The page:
17. GaryRay

    Inclement weather conditions...mandatory to work?

    You're welcome to read the article I posted about my experience swimming out of my car after getting hit by a flash flood during the 2016 tax day floods in Houston. That wasn't even a Hurricane. If it had taken me seconds longer to snap that I needed to role down my window, I would have been one of the people who died that day too.
  18. GaryRay

    When did being pregnant become a disability?

    You're right, It wouldn't have been. I bring people patients up or go get them a lot (even when I really don't have time). I know I have the luxury of only being responsible for one patient at any given moment. I have 4 more stacked up in pre-procedures which is why I call ICU before the patient comes off the table in hopes of timing their arrival to keep from slowing down the flow. A lot of the ICU patients are on pressers and the IR nurses give sedation and circulate. Not all of us have ICU background. The ICU nurse is expected to stay with the patient during the procedure. I don't make them stay unless the patient is really unstable. I think that added to my irritation. But I can't expect someone to read my mind. Instead of getting huffy, I should have asked her to come down and monitor the patient while she waited for escort, then gone to get report on my next case. I've never worked in management, but in my experience anyone who has been on FMLA has their position held. Ive had managers say they are applying to add additional positions to the budget during hiring freezes while people are out on fmla. So that makes me believe their specific spot is still theirs We've gotten transfers before and not known they were on IFMLA, when they apply for transfer the unit they are coming from can't disclose it. It could cause the unit they are applying to to discriminate based on a disability.... you know... sort of like I was doing Travel Nurse, I guess in that moment I was trying to make my measly almost-12-years of nursing experience sound impressive. Instead of just blowing off an ignorant comment, I went off on a childish narcissistic angry rant... not my finest hour. I'm sorry you went through that, I understand you not reading the comments. The long and short of what you missed is I was talking about the population of women who aren't having any of these symptoms but still want to do less. This was me venting at the end of a rough day and it was never my intention to piss off the better part of the nursing community. I did, however, learn a lot from the 70ish subsequent comments and my perspective has grown because of it. If anything, this experience has made me take a hard look at the way I treat/view/judge my peers. If you do decide to go back and read the comments, I beg you to please try not to judge me too harshly for some of the things I wrote... again not my finest hour.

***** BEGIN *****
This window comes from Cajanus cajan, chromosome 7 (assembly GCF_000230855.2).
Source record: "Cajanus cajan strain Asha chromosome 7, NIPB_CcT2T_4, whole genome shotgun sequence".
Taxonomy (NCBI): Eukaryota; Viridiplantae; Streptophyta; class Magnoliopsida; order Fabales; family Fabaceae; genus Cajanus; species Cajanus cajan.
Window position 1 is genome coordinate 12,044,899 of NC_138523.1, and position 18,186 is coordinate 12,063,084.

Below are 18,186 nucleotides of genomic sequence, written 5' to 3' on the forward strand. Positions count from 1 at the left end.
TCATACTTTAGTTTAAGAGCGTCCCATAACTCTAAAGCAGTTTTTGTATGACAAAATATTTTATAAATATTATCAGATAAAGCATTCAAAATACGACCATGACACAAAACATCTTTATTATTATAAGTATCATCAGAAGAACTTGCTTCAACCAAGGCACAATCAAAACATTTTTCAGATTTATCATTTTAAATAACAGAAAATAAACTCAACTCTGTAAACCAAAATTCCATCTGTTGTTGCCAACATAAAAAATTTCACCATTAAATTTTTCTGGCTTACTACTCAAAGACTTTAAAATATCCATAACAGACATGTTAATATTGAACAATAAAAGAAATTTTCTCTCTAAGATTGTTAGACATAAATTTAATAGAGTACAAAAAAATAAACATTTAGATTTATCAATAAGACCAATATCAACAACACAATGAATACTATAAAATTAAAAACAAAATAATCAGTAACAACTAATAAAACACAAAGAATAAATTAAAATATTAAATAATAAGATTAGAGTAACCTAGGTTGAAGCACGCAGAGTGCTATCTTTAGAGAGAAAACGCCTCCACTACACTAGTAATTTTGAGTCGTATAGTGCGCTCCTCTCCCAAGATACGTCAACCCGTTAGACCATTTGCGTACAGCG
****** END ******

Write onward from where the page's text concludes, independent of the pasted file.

19. GaryRay

    Misuse of the ER

    Preach! I just ran screaming from my orientation shift in the ER when they wanted me to start floating PRN. Ever since I have tried to see the hospital as a whole and not blame one department for things backing up. We regularly had 16 hour wait times and were on diversion for weeks at a time. Everyone wanted to blame the ER for running badly, I realized there were things I could do to help from the ICU too. Decreasing ratios house-wide lowered wait times pretty significantly. I think some of the CNS are working on publishing that data.